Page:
Mentors: poking around the VEX Forum is a good thing if you have the time. Even a little bit here and there is helpful to build up your knowledge base. Surf away – read something that’s relevant to your team, and follow links that users offer to other threads; you will expand your understanding, and hence your team’s understanding, tremendously. That’s how I learned about this term, “slew rate.” Turns out all the cool kids are doing it.
VEX Motor “Circuit Breakers”
When your program turns on a motor from a standstill up to full power (in autonomous, or via a joystick/button), a large spike of current is travelling to the motor to try to make that happen all at once. So?
Well, the circuit-breaker that’s inside the VEX 2-wire motor is a combination thermostat & resistor called a PTC (Positive Temperature Coefficient) component. The photo at right shows the actual DC motor that’s inside the black-and-green VEX motor we’re used to seeing; this is what’s actually driving your robot, and if you have an old broken motor, you can keep taking the insides apart until you reach this item and see it for yourself. The PTC is the little yellow tab on top of the motor in the photo at right. Current flows through it on the way to the motor, and heats the PTC as it does. If the heat generated exceeds the heat lost to the surrounding environment, the PTC doo-dad keeps heating up, causing its resistance to increase, which in turn causes MORE heating. As you can see, this creates a vicious cycle. Less current and less voltage make their way through to the motor itself. (Description courtesy of the awesome jpearman on the VEX Forum.)
The PTC is actually a safety device that prevents the motor itself from overheating and becoming damaged. Once the PTC exceeds a certain temperature, it breaks the circuit/stops the flow of electricity into the motor, and the motor stops working. When the PTC cools sufficiently, it will re-connect the circuit, once again allowing current to flow to the motor.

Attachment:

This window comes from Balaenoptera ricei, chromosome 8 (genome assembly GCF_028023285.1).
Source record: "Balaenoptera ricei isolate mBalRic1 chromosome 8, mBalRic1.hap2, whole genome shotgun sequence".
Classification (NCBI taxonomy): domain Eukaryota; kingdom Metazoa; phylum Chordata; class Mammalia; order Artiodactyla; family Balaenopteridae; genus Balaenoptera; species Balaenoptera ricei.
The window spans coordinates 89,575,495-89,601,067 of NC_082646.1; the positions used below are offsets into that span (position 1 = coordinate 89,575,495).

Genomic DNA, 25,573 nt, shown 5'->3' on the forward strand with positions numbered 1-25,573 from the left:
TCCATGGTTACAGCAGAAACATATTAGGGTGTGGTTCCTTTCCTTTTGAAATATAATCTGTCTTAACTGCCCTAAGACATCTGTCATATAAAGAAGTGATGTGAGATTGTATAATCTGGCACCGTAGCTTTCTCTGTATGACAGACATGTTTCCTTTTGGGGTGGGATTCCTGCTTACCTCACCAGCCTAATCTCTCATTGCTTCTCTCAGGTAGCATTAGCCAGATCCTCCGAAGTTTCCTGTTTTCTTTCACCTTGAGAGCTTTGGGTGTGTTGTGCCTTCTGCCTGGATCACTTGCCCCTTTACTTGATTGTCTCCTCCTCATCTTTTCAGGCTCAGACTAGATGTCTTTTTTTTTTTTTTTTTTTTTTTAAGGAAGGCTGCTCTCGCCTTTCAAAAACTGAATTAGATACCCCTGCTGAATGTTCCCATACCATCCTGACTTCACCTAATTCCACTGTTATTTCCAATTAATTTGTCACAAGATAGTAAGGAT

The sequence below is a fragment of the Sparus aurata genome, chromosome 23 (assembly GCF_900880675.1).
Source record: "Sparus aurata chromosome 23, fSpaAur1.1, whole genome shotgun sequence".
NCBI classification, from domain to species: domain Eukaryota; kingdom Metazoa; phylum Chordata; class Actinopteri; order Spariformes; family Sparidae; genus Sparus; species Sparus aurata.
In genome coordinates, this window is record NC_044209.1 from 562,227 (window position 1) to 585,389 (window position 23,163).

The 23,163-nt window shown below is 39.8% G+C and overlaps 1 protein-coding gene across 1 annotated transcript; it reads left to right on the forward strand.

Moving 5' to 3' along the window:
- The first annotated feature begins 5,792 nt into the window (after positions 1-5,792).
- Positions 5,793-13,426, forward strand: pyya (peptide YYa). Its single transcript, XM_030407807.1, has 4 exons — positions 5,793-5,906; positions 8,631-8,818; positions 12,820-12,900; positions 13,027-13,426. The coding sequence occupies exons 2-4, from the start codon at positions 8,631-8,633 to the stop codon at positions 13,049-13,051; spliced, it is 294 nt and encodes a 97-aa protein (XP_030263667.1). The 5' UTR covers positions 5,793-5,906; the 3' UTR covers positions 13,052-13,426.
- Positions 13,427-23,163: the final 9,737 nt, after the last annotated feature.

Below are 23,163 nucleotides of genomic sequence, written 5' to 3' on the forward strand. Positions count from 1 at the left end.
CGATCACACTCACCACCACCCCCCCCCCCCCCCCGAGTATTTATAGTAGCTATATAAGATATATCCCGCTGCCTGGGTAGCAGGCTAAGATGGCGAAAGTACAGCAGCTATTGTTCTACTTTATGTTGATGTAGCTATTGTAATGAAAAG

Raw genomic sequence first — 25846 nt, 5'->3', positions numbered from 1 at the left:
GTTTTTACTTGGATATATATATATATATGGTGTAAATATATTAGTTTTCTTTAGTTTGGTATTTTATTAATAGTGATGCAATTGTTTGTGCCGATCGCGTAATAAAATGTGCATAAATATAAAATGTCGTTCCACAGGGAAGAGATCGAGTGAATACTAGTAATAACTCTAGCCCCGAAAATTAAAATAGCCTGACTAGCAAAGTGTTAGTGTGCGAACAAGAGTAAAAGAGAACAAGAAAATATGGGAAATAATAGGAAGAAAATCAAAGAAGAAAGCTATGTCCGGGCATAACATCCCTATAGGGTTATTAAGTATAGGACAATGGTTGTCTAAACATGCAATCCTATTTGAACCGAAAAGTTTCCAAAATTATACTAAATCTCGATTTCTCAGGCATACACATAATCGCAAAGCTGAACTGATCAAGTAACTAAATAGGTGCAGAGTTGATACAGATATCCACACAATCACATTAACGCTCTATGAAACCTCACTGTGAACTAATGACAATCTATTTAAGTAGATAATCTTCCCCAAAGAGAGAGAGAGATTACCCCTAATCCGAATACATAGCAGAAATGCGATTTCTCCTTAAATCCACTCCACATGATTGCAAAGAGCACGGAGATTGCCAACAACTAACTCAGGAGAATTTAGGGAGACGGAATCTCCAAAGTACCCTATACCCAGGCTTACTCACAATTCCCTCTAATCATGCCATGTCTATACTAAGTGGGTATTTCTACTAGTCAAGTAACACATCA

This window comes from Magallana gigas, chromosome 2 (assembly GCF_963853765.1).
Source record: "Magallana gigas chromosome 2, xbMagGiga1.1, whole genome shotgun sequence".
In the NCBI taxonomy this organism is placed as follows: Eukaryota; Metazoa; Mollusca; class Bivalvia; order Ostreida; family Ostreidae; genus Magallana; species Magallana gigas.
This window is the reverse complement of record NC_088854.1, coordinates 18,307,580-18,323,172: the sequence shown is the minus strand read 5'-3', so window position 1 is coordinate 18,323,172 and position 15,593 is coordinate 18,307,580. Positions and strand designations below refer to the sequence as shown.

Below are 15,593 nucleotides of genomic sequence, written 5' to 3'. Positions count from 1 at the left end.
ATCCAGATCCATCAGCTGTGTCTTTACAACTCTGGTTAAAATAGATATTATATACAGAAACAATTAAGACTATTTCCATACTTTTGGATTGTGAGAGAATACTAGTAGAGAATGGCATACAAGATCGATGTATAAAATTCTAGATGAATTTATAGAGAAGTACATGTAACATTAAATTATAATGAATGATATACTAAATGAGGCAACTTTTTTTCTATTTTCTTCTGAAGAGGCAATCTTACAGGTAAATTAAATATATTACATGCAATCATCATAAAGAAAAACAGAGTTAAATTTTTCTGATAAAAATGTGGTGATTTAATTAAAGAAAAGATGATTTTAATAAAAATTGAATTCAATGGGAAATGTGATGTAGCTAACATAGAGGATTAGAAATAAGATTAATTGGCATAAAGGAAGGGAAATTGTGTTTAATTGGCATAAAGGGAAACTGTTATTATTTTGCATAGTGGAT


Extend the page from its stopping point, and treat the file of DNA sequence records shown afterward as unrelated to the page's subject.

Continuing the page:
Here’s the major downsides to tripping the PTCs:
- Once it’s tripped, your motor is completely out of commission for at least 3-5 seconds.
- After that 3-5 seconds, the motor is HIGHLY susceptible to tripping again, because it has not completely cooled back to its room-temperature state. So in the middle of a match, you can only use the affected motor in a reduced way, probably for the remainder of the match.
- The PTC doesn’t fully cool to its room-temperature state, and the motor doesn’t return to full-capacity for over 30 MINUTES! Here’s the results from the jpearman thread linked above (paraphrased).
Testing a brand-new, never-been-tripped PTC component only (not attached to a VEX motor) with a 4 amp current:.
- Brand new: 59 seconds to trip at 4 amps
- After a 1-minute resting time, 29 seconds to trip it again
- 5-minute rest time, 40 seconds to trip
- 30 minutes rest time, 42 seconds to trip
Once you trip that PTC, even after you wait a HALF HOUR, the component still does not have the capacity that it did before the first test, tripping after 42 seconds of use instead of running for almost a full minute. Think about being at a competition, and how much time your team has between matches, and what they do with the robot in between matches (practice field, testing in the pits, skills challenge). There’s probably no time of the day except for the lunch break where the robot is sitting unused for a half hour. What this means for competition robots is that you DO NOT want to trip these babies.